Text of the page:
More than 50 Lukoil gas stations in New Jersey and Pennsylvania doubled their gas prices on Wednesday, Sept. 12, to more than $8 a gallon. The one-day price hike was meant to capture attention as they protested what they called unfair pricing practices by Lukoil North America that hurts their ability to compete with other stations in the market, Businessweek reported.
The New Jersey Gasoline, Convenience, Automotive Association and station owners noted the one-day protest aimed to raise consumer awareness about the challenges facing Lukoil dealers and getting the company to respond to dealer grievances.
The gas station owners told Businessweek that Lukoil charges them more for gasoline than other companies charge their franchisees, forcing them to pass that increase onto consumers, and resulting in much higher prices at the pump than the competition. One owner noted the price on his invoices matched the price his competitors were charging on the street.
Roger Verma, who co-owns four Lukoil stations and three Exxon stations, said he pays 18-20 cents more per gallon to buy gas from Lukoil than from Exxon. Meanwhile, Steve Hamparsumian, who owns a Lukoil in Bloomingdale, told Businessweek his gas station was acquired by Lukoil about six years ago, and since that time he has lost 50% of his business and his rent has tripled.
Lukoil charges seven cents more per gallon than other companies, according to Sal Risalvato, executive director of the gas station association. He added owners might pay even more on top of that seven cents, depending on where their station is located. He said Lukoil engages in zone pricing—varying prices based on the competition in local marketplaces.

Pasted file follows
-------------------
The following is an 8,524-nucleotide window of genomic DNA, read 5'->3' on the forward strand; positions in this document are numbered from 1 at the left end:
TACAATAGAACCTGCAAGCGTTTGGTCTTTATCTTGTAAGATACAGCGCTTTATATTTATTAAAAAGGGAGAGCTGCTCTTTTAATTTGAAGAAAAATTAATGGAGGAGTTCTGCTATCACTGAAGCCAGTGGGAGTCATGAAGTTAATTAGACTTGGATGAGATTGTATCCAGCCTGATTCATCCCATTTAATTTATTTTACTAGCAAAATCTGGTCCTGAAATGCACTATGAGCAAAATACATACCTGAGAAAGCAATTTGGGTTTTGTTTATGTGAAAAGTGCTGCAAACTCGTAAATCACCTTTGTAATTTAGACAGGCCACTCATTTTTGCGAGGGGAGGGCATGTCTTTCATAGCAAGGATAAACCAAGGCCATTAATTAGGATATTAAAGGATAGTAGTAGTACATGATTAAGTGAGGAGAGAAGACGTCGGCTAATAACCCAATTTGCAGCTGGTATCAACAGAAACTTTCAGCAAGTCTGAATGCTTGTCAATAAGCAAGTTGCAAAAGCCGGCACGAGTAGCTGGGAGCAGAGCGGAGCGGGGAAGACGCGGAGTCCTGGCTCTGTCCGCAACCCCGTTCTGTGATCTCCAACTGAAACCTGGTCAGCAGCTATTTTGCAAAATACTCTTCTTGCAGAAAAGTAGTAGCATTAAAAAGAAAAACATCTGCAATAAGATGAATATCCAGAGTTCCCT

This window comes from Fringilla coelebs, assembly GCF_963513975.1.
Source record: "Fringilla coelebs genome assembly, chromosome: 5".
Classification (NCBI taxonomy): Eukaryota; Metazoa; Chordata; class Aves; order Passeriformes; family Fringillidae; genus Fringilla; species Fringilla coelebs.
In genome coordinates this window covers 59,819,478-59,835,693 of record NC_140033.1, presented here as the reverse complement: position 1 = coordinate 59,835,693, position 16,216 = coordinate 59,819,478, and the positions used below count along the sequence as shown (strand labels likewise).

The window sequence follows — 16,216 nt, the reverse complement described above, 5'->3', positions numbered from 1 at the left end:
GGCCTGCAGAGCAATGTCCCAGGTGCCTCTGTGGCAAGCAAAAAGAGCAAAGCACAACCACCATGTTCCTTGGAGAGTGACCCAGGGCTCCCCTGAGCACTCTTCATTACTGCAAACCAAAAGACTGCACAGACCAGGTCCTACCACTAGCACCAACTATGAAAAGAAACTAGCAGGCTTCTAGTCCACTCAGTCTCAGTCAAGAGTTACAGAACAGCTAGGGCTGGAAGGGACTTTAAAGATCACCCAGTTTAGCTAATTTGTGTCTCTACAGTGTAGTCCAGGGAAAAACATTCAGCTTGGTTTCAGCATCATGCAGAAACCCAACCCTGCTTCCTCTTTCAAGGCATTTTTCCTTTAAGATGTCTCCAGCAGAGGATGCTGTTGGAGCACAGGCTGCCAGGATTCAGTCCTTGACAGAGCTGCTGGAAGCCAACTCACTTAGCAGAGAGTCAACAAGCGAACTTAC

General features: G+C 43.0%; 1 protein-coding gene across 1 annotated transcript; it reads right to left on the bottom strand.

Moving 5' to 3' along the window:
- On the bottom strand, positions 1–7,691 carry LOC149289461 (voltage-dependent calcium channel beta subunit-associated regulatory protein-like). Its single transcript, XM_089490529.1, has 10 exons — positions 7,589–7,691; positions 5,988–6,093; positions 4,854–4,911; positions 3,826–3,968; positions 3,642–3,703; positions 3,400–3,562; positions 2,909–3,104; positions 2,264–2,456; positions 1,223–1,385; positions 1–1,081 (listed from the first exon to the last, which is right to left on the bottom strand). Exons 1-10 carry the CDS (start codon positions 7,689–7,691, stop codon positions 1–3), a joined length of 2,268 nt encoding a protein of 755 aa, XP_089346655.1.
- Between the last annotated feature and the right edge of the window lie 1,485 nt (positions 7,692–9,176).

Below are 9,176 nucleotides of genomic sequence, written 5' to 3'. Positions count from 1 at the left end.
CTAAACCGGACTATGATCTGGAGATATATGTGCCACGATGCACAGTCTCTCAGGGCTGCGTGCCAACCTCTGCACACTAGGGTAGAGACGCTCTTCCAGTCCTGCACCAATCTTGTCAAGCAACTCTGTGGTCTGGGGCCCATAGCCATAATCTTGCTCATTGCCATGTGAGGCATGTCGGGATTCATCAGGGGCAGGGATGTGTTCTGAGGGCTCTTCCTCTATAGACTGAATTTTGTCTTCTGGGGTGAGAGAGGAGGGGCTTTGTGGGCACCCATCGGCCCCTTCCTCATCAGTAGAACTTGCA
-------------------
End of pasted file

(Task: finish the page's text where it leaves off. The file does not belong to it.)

Lukoil North America defended its pricing practices, saying they comply with state law, and accused the gas station association of encouraging “public misstatements and ill-conceived actions.” It said it does not comment on its competitors’ prices.
The sky high gas prices kept customers away from the pumps on Wednesday. Gas stations taking part in the protest handed out fliers to customers explaining the protest and their struggle to keep prices down. Banners asked customers to contact Lukoil. Only one car actually pulled into the Lukoil station around the time of the protest, Businessweek noted; its driver circled the pumps and left.
Lukoil is Russia’s second-largest oil producer. The first Lukoil-branded service stations in the U.S. opened in 2003. Today, Lukoil has more than 500 in the Northeast and Mid-Atlantic. Many of the franchisees entered into agreements with other companies that were then bought by Lukoil.